• Requiring specific best practices, including two-factor authentication and encryption “to protect nonpublic information in transit and at rest.”
  • Significant penalties for non-compliance and significant costs to help consumers affected by security breaches, including providing identity protection services to people whose data has been compromised.

Information Governance Implications

While the obvious thrust of the new regulations is to ensure that transaction systems are secure, document and messaging systems are also obviously an integral part of compliance, and the penalties for insecure messaging infrastructure are no less than those for a core financial system.

In our view, perhaps the best way to ensure compliance of a company’s messaging infrastructure is to ensure that personally identifying information doesn’t get created in the first place. If it is created inadvertently, moving it to a dedicated archive system and out of a more easily-hacked email system as soon as possible provides a greater level of security. Organizations thus may need to consider front-end tools for scanning and classifying their documents in real time.

VaultCompanies will need to ensure that their existing products can secure information “in transit and at rest.” Unfortunately, meeting this requirement may require an upgrade to a different archiving or information governance platform because it may be difficult for an existing insecure provider to add security for information at rest if it’s not already built into the product. While the thought of the migration is unpleasant for IT organizations, the risks of noncompliance with these regulations is far more unpleasant to the organization as a whole. Fortunately, there are information governance platforms available, including those from Capax Discovery, that make migration to a next-generation IG platform straightforward.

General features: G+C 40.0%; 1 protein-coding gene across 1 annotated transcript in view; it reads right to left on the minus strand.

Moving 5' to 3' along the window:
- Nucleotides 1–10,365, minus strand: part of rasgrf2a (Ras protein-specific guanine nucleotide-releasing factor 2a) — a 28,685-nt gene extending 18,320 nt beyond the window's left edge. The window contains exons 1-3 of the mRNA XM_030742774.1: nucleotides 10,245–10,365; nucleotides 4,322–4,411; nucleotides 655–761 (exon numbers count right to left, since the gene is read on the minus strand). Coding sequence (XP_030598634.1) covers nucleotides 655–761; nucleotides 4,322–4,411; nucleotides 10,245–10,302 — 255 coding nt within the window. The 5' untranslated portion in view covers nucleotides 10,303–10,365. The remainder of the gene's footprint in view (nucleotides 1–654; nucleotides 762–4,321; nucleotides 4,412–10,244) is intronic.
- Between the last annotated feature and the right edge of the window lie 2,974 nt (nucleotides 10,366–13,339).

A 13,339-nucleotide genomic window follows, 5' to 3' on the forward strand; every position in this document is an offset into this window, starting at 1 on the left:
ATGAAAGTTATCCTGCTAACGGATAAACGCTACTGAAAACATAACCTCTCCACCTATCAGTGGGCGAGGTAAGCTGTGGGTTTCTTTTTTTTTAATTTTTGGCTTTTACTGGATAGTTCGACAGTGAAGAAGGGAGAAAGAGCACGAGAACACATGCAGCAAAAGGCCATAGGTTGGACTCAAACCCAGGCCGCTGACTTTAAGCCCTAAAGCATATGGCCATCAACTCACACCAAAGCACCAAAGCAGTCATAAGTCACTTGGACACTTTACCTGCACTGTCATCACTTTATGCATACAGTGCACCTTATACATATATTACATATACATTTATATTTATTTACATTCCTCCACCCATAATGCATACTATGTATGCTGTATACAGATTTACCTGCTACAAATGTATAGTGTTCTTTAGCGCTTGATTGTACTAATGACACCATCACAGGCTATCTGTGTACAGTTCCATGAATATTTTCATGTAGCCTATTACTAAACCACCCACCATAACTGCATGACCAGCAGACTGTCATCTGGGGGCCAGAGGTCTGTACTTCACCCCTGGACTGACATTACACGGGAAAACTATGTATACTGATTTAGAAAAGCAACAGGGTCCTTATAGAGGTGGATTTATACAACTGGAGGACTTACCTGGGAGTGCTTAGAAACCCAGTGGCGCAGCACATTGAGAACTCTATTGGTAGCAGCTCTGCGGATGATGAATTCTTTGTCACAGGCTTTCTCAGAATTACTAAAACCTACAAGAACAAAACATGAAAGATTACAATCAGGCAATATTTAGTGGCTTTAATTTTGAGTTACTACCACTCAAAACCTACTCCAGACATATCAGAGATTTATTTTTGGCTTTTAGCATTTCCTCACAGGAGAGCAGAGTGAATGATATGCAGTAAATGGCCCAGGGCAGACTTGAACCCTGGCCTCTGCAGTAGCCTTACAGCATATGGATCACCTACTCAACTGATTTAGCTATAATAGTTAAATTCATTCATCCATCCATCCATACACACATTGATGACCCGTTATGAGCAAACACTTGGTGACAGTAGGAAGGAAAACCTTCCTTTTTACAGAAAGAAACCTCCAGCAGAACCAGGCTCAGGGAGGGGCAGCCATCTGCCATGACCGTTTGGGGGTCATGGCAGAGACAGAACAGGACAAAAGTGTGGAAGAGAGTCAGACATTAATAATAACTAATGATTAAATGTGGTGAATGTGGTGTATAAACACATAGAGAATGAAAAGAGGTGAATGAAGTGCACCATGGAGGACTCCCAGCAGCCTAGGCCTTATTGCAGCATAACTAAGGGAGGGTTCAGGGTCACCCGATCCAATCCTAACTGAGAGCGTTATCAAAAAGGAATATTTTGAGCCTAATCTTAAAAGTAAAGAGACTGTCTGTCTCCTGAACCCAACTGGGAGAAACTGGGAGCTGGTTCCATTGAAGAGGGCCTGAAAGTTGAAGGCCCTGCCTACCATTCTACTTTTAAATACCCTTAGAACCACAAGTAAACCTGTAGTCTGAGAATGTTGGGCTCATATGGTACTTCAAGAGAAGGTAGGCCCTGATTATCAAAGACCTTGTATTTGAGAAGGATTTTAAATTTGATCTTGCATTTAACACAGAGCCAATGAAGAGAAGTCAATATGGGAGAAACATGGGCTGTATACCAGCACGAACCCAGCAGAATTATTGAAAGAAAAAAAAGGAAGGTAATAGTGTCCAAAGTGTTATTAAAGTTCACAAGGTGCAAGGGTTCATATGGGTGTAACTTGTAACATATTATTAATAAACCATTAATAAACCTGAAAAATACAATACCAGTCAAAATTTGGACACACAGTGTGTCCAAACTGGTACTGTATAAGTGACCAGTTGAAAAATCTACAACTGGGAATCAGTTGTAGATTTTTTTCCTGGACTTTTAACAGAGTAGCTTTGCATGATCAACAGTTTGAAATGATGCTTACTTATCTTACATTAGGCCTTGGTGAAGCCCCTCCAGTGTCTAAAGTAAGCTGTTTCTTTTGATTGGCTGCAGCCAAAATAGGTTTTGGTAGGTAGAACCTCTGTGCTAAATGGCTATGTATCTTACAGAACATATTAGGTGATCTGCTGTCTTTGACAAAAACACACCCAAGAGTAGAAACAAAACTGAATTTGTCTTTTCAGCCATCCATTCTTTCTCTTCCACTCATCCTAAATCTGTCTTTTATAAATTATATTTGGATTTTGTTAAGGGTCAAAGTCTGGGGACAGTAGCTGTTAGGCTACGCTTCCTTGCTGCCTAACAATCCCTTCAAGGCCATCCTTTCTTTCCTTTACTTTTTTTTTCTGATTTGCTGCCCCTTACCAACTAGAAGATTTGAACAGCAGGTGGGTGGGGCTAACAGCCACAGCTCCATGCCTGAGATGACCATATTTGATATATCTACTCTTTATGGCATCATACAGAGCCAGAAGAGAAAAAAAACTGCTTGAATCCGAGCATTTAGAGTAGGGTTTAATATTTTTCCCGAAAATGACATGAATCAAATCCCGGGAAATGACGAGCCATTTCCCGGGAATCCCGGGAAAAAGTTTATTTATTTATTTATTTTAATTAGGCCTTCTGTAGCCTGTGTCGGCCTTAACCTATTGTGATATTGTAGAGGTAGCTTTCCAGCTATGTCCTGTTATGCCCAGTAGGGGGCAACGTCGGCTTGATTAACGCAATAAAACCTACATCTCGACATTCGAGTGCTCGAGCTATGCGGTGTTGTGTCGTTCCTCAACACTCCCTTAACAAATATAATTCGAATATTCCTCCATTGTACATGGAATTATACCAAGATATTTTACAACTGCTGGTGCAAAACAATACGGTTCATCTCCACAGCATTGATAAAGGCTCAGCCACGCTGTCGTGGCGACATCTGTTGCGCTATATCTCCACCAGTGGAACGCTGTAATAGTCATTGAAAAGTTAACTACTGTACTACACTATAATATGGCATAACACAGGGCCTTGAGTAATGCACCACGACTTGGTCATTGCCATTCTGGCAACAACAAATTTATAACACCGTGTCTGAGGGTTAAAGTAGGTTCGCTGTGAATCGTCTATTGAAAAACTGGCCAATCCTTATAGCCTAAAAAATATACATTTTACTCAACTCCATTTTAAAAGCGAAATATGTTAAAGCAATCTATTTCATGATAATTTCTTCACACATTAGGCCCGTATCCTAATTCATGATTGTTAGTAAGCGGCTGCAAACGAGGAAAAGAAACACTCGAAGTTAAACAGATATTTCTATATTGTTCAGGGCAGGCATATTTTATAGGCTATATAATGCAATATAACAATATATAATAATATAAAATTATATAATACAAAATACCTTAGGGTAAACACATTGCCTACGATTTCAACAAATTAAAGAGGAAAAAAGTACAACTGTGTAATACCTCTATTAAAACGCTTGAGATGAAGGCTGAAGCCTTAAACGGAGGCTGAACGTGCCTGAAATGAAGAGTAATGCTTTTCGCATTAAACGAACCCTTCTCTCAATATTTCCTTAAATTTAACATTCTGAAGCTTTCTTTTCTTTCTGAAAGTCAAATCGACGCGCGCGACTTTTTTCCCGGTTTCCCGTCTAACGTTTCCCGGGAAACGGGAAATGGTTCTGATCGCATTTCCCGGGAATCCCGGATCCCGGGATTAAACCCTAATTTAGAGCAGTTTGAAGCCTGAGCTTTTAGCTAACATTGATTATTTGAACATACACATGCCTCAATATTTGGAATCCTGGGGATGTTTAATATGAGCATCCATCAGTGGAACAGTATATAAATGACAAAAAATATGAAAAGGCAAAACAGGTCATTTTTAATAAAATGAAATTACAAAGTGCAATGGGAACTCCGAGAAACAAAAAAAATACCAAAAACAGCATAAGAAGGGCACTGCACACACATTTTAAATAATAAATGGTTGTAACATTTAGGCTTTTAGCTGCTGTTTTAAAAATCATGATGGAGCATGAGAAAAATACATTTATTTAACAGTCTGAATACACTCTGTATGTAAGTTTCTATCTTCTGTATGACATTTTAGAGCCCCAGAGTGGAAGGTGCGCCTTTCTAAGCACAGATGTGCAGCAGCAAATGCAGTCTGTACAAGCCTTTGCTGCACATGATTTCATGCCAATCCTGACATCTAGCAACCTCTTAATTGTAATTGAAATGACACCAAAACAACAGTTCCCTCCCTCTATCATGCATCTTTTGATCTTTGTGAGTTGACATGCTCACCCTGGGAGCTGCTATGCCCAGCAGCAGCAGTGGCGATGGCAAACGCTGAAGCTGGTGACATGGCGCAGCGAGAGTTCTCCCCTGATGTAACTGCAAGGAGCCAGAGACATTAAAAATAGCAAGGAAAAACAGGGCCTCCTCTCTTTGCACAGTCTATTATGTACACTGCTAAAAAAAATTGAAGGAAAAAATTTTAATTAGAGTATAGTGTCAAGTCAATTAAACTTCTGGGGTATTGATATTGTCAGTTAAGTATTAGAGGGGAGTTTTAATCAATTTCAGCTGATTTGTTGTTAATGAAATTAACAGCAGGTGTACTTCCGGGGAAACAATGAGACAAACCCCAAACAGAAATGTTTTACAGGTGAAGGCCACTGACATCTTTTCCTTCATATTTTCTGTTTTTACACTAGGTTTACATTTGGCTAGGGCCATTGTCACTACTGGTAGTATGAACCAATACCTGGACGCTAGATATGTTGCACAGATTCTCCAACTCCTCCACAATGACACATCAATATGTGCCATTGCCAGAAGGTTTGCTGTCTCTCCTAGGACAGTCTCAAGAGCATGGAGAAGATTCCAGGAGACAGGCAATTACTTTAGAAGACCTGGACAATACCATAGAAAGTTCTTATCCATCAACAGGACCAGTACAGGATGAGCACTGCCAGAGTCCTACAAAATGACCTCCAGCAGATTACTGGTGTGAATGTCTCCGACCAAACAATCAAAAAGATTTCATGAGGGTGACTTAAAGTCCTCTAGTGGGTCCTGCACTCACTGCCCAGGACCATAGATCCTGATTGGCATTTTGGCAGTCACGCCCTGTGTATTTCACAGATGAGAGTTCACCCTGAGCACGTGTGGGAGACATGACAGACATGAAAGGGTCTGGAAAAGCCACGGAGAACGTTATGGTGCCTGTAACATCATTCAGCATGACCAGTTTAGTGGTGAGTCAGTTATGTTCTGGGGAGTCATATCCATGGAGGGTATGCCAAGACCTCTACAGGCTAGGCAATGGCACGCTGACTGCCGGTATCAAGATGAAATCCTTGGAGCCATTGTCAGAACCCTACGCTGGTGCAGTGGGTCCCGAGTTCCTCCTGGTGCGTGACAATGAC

In case of a cybersecurity incident, companies will need to be able to assess the scope of the breach of customer information faster than ever before. Because of the need to provide identity theft protection to the specific customers affected, companies will need to be able to assess exactly what data was stolen, even in the face of a skilled hacker attempting to cover his tracks by deleting messages involving customer information.

Most importantly, companies will need to look at their information governance operation in detail to certify compliance to the Board of Directors. They may discover significant holes in information governance, requiring immediate investment in moving to a more comprehensive information governance strategy than they now have in place.

And given the time needed to achieve compliance with specific requirements of these rules, it may be appropriate for companies to consider upgrading their information governance platform to accommodate all emerging requirements at once. It may be too risky and too expensive to wait for a legacy archive system to gain that only specific features for these regulations, but the entire range of features needed to comply with the ever-widening scope of regulatory requirements.


The new NYDFS cybersecurity regulations are a catalyst for many companies to reevaluate their information governance and archiving platforms. While the largest global financial institutions may already be substantially in compliance with the new rules, smaller and more specialized firms, especially those in industries not typically subject to such stringent regulation, may find their infrastructure fatally flawed.

Thus, reevaluation of cybersecurity of information governance platforms may shortly turn into a full-blown replacement cycle as many companies discover that their existing systems are not capable of meeting requirements that come on line in only a few short weeks. Replacement may be the only option.

Capax Discovery’s CAS suite is a modern information governance platform that not only meets the specific technical requirements of the new NYDFS regulations, but helps meet a broad swath of emerging needs. Our machine learning technologies, optionally boosted by unique hardware acceleration, give companies the tools they need to understand their data faster than ever, to make better decisions on using that data, and to meet more rapidly changing compliance requirements than ever before.